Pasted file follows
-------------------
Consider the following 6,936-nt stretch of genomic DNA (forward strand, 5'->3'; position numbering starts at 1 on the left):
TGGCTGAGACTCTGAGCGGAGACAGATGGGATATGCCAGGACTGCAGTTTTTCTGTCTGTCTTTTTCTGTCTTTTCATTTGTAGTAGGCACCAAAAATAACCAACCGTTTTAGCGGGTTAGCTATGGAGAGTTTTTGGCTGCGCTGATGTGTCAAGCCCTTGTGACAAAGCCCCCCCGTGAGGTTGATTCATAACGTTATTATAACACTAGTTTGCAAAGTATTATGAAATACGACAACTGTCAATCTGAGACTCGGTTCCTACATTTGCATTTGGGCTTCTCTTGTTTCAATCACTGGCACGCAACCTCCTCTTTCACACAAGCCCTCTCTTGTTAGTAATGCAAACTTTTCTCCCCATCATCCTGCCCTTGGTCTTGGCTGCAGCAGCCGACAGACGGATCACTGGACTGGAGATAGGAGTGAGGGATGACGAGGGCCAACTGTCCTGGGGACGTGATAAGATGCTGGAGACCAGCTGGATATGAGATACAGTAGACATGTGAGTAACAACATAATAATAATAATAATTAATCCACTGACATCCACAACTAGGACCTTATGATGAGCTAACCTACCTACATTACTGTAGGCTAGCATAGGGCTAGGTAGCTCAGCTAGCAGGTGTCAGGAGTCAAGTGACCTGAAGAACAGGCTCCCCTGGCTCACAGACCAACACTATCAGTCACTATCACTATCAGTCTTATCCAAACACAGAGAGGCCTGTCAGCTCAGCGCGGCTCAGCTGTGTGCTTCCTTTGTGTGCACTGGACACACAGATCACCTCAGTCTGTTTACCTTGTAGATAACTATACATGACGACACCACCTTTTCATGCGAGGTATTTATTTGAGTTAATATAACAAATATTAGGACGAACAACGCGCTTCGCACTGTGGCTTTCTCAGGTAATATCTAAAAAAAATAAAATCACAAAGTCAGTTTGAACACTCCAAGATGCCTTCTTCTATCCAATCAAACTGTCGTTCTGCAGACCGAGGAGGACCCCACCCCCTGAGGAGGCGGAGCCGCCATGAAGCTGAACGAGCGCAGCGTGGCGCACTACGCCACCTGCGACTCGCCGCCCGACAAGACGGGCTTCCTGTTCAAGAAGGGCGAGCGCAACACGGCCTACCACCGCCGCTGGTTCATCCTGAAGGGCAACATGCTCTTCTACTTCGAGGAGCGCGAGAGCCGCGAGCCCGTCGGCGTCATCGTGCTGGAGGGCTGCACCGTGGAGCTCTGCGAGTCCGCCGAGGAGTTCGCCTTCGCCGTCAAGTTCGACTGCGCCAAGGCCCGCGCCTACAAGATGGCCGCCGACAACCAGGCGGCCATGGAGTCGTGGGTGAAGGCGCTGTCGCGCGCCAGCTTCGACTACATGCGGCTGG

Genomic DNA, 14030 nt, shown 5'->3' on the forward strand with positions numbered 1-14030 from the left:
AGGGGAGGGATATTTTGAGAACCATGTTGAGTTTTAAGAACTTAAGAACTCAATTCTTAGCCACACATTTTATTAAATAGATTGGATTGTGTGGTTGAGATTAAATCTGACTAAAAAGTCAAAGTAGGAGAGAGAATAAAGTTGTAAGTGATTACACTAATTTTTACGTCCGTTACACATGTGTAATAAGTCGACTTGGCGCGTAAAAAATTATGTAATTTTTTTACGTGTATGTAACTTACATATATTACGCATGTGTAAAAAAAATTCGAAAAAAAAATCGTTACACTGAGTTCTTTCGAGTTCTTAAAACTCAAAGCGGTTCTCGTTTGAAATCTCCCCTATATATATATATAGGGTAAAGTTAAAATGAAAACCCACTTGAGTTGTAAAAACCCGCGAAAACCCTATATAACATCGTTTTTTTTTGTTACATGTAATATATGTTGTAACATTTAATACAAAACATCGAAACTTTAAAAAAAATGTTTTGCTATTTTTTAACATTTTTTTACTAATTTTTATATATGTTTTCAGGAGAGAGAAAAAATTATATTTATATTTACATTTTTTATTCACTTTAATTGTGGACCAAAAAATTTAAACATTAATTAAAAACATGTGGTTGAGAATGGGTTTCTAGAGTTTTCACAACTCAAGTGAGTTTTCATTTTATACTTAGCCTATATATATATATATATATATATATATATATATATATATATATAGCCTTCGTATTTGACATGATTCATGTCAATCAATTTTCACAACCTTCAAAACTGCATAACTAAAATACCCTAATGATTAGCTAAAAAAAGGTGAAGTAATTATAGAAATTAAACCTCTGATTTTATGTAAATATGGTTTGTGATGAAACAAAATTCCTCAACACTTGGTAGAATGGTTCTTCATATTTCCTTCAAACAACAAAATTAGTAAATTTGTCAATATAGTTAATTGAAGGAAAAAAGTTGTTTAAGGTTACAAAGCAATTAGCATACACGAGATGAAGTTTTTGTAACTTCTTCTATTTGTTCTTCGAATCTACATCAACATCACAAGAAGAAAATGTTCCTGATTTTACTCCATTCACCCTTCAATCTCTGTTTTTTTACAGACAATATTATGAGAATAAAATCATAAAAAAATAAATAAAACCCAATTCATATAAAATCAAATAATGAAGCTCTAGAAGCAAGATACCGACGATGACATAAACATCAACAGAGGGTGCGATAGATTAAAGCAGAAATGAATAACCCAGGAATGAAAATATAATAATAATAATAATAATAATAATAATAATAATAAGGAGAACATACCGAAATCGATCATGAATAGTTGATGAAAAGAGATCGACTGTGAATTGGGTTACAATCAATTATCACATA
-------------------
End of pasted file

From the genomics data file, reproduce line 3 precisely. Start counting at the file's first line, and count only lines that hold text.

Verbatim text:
Genomic DNA, 14030 nt, shown 5'->3' on the forward strand with positions numbered 1-14030 from the left: